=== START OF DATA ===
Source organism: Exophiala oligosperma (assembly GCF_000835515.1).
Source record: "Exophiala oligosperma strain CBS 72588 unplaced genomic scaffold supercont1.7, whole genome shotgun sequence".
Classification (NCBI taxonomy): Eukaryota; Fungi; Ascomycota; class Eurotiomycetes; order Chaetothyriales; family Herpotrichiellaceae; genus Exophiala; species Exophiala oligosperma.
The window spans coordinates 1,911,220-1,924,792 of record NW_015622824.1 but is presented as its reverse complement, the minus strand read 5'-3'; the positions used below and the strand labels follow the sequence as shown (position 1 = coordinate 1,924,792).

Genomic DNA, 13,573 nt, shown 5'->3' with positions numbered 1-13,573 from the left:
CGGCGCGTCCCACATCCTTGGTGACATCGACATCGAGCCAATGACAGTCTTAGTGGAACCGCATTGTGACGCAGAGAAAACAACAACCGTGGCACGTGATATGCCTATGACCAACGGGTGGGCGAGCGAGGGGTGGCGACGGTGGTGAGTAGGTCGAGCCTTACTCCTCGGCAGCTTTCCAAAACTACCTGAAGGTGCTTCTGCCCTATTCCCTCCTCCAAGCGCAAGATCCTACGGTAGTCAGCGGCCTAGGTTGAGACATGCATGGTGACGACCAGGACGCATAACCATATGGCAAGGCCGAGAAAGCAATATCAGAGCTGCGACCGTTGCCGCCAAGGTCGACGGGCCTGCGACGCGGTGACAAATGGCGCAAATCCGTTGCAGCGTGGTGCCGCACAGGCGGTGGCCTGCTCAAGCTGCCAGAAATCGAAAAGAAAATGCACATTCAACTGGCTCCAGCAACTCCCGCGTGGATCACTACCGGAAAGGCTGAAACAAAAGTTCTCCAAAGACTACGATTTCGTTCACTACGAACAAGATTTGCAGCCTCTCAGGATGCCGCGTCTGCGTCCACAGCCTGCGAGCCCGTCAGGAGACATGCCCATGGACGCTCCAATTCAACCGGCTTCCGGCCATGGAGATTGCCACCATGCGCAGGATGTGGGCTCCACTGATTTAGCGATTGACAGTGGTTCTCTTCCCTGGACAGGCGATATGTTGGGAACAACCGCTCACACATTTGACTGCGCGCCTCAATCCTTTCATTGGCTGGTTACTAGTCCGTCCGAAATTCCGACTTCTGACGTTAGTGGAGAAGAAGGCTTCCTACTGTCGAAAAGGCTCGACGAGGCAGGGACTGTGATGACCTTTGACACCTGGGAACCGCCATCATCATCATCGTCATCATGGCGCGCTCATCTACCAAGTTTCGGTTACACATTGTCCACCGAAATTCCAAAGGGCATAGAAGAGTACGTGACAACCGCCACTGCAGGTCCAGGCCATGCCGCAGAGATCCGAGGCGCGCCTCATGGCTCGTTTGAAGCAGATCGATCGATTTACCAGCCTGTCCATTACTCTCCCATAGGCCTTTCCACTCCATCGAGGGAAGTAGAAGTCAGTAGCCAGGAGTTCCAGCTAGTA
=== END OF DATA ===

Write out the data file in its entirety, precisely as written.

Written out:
Source organism: Exophiala oligosperma (assembly GCF_000835515.1).
Source record: "Exophiala oligosperma strain CBS 72588 unplaced genomic scaffold supercont1.7, whole genome shotgun sequence".
Classification (NCBI taxonomy): Eukaryota; Fungi; Ascomycota; class Eurotiomycetes; order Chaetothyriales; family Herpotrichiellaceae; genus Exophiala; species Exophiala oligosperma.
The window spans coordinates 1,911,220-1,924,792 of record NW_015622824.1 but is presented as its reverse complement, the minus strand read 5'-3'; the positions used below and the strand labels follow the sequence as shown (position 1 = coordinate 1,924,792).

Genomic DNA, 13,573 nt, shown 5'->3' with positions numbered 1-13,573 from the left:
CGGCGCGTCCCACATCCTTGGTGACATCGACATCGAGCCAATGACAGTCTTAGTGGAACCGCATTGTGACGCAGAGAAAACAACAACCGTGGCACGTGATATGCCTATGACCAACGGGTGGGCGAGCGAGGGGTGGCGACGGTGGTGAGTAGGTCGAGCCTTACTCCTCGGCAGCTTTCCAAAACTACCTGAAGGTGCTTCTGCCCTATTCCCTCCTCCAAGCGCAAGATCCTACGGTAGTCAGCGGCCTAGGTTGAGACATGCATGGTGACGACCAGGACGCATAACCATATGGCAAGGCCGAGAAAGCAATATCAGAGCTGCGACCGTTGCCGCCAAGGTCGACGGGCCTGCGACGCGGTGACAAATGGCGCAAATCCGTTGCAGCGTGGTGCCGCACAGGCGGTGGCCTGCTCAAGCTGCCAGAAATCGAAAAGAAAATGCACATTCAACTGGCTCCAGCAACTCCCGCGTGGATCACTACCGGAAAGGCTGAAACAAAAGTTCTCCAAAGACTACGATTTCGTTCACTACGAACAAGATTTGCAGCCTCTCAGGATGCCGCGTCTGCGTCCACAGCCTGCGAGCCCGTCAGGAGACATGCCCATGGACGCTCCAATTCAACCGGCTTCCGGCCATGGAGATTGCCACCATGCGCAGGATGTGGGCTCCACTGATTTAGCGATTGACAGTGGTTCTCTTCCCTGGACAGGCGATATGTTGGGAACAACCGCTCACACATTTGACTGCGCGCCTCAATCCTTTCATTGGCTGGTTACTAGTCCGTCCGAAATTCCGACTTCTGACGTTAGTGGAGAAGAAGGCTTCCTACTGTCGAAAAGGCTCGACGAGGCAGGGACTGTGATGACCTTTGACACCTGGGAACCGCCATCATCATCATCGTCATCATGGCGCGCTCATCTACCAAGTTTCGGTTACACATTGTCCACCGAAATTCCAAAGGGCATAGAAGAGTACGTGACAACCGCCACTGCAGGTCCAGGCCATGCCGCAGAGATCCGAGGCGCGCCTCATGGCTCGTTTGAAGCAGATCGATCGATTTACCAGCCTGTCCATTACTCTCCCATAGGCCTTTCCACTCCATCGAGGGAAGTAGAAGTCAGTAGCCAGGAGTTCCAGCTAGTA